As someone expected to lead the Indian economic revival and spur the growth rate, as a rule, one should expect Modi not to allow any ideological orientations taking supremacy over political and economic governance. Investments in bilateral and multilateral projects such as the TAPI and IPI, avoiding any confrontational politics with big powers such as China or the US for domestic consumption will drive his policies.
As someone who believes in the sanctity of institutions, he is also likely to closely consult all the NSA, External Affairs, Defence and Home before taking vital decisions about the region, especially Pakistan. While the above institutions need not necessarily speak in one voice, the previous government used the internal differences within institutions as an excuse for not taking any decisive decisions – whether political, economic and military. Narendra Modi is unlikely to pursue such a strategy.
Modi faces three major challenges regarding Pakistan: first, the civil-military divide within Pakistan and how far Modi will be willing to work with Sharif or go along with investing in a democratic government that cannot take vital decisions, or worse, cannot deliver on agreements already reached upon.
Everyone in India knows the lopsided situation within Pakistan in terms of the civilian government and the military establishment. Modi is not a man with the patience to wait until the democratic government is strong enough to deliver on bilateral issues.
Second, how far will Modi’s own party allow the ingress from Pakistan on the Indian investments in the region, especially Afghanistan?
While India should understand and appreciate the concerns of Islamabad in Afghanistan in this context, any attacks on Indian investments will be seen as the result of interference by the Pakistani establishment.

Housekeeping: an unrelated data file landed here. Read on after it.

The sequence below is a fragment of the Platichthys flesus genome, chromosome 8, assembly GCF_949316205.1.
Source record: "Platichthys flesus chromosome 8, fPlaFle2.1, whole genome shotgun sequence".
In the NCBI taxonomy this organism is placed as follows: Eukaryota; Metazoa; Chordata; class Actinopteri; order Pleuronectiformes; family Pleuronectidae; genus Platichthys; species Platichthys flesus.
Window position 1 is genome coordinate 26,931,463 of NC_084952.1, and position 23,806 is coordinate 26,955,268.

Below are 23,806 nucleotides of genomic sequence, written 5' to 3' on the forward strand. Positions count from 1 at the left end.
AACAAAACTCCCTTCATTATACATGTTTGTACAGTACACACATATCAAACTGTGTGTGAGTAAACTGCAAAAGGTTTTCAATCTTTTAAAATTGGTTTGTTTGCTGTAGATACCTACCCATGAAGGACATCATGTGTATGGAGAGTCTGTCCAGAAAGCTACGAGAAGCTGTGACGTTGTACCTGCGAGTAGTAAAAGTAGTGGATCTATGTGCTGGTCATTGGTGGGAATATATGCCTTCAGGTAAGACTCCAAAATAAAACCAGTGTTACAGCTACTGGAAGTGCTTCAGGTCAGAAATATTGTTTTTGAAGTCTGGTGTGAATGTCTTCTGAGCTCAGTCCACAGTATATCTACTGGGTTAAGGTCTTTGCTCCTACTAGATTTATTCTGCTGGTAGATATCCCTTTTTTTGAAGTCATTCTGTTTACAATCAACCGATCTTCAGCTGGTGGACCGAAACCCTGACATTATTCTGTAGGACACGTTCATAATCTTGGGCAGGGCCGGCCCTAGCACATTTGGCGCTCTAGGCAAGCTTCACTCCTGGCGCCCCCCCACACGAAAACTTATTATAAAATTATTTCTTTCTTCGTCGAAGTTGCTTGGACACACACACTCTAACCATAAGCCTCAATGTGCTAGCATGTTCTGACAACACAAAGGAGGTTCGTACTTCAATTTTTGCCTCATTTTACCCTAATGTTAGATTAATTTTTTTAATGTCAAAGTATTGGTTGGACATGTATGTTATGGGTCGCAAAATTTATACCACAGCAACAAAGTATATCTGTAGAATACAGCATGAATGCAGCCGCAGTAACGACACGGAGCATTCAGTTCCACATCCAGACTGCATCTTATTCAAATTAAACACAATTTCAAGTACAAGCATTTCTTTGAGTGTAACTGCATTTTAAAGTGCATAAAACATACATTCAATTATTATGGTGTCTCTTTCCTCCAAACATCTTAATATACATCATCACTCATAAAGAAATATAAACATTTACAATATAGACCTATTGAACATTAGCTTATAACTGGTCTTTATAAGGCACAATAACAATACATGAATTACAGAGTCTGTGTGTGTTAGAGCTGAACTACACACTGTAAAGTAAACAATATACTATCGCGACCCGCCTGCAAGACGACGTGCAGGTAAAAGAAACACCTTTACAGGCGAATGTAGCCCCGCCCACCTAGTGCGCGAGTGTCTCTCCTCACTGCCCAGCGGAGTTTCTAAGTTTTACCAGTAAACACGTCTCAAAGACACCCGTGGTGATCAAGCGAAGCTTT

This is where substantial political and economic investments in the IPI and TAPI will make the stakes high for both the countries to work together. While there are restrictions and reservations within Pakistan in providing the MFN status to India or building a larger bilateral economic relationship, big ticket items such as the TAPI and IPI will provide adequate leverages for both countries to work together even within Afghanistan. Much will depend on how successfully Modi is able to convince Pakistan in terms of working together over Afghanistan.
Third, the issue of cross-border terrorism; while India will like to share the pain of what Pakistan is going through in terms of the Pakistani Taliban, it will be difficult to expect the new government to restrain itself if there are further terrorist attacks on mainland India led by the Lashkar-e-Taiba or its surrogates.
Finally, certain pitfalls for Modi to avoid. For example, nuclear doctrines and the proliferation of armaments. Will he pursue a hostile nuclear doctrine, for example giving up the No-First-Use policy as has been already hinted? Though the BJP manifesto talks about a revision to India’s existing nuclear doctrine, one is hopeful it will be for the better, aiming at improving the prospects of deterrence. It is unlikely Modi will be chasing doctrines that might destabilise the region and undermine India’s economic growth.
India’s economic growth, political stability and good governance, rather than any military adventurism or ideological pursuits both in domestic and external politics will remain his basic approach. There should be a similar expectation within the moderate political leadership and a substantial section within the civil society in Pakistan as well – an emphasis on economic growth and political stability. The challenge is how Modi and Sharif will take their larger goals forward and battle negative influences from other institutions and groups.
Modi for sure, will not hesitate to take decisions. Nor will he allow himself to be pressurized from taking or not taking any crucial decisions by other institutions – formal or otherwise. Will Sharif have the same strength?
The writer is the Director of Institute of Peace and Conflict Studies (IPCS), based in India